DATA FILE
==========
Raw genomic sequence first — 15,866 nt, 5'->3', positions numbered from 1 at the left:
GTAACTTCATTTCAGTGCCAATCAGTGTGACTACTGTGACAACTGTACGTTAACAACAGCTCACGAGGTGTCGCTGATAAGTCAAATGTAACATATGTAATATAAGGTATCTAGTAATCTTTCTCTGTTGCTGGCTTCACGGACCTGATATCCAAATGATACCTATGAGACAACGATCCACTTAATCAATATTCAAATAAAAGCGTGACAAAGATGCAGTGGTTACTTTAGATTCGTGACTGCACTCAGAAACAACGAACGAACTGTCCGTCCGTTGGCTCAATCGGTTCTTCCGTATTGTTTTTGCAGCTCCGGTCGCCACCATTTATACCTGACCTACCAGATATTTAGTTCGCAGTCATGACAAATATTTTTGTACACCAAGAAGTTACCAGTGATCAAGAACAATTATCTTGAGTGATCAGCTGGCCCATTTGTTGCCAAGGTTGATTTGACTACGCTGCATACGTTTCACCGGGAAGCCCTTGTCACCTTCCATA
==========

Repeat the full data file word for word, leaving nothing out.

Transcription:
Raw genomic sequence first — 15,866 nt, 5'->3', positions numbered from 1 at the left:
GTAACTTCATTTCAGTGCCAATCAGTGTGACTACTGTGACAACTGTACGTTAACAACAGCTCACGAGGTGTCGCTGATAAGTCAAATGTAACATATGTAATATAAGGTATCTAGTAATCTTTCTCTGTTGCTGGCTTCACGGACCTGATATCCAAATGATACCTATGAGACAACGATCCACTTAATCAATATTCAAATAAAAGCGTGACAAAGATGCAGTGGTTACTTTAGATTCGTGACTGCACTCAGAAACAACGAACGAACTGTCCGTCCGTTGGCTCAATCGGTTCTTCCGTATTGTTTTTGCAGCTCCGGTCGCCACCATTTATACCTGACCTACCAGATATTTAGTTCGCAGTCATGACAAATATTTTTGTACACCAAGAAGTTACCAGTGATCAAGAACAATTATCTTGAGTGATCAGCTGGCCCATTTGTTGCCAAGGTTGATTTGACTACGCTGCATACGTTTCACCGGGAAGCCCTTGTCACCTTCCATA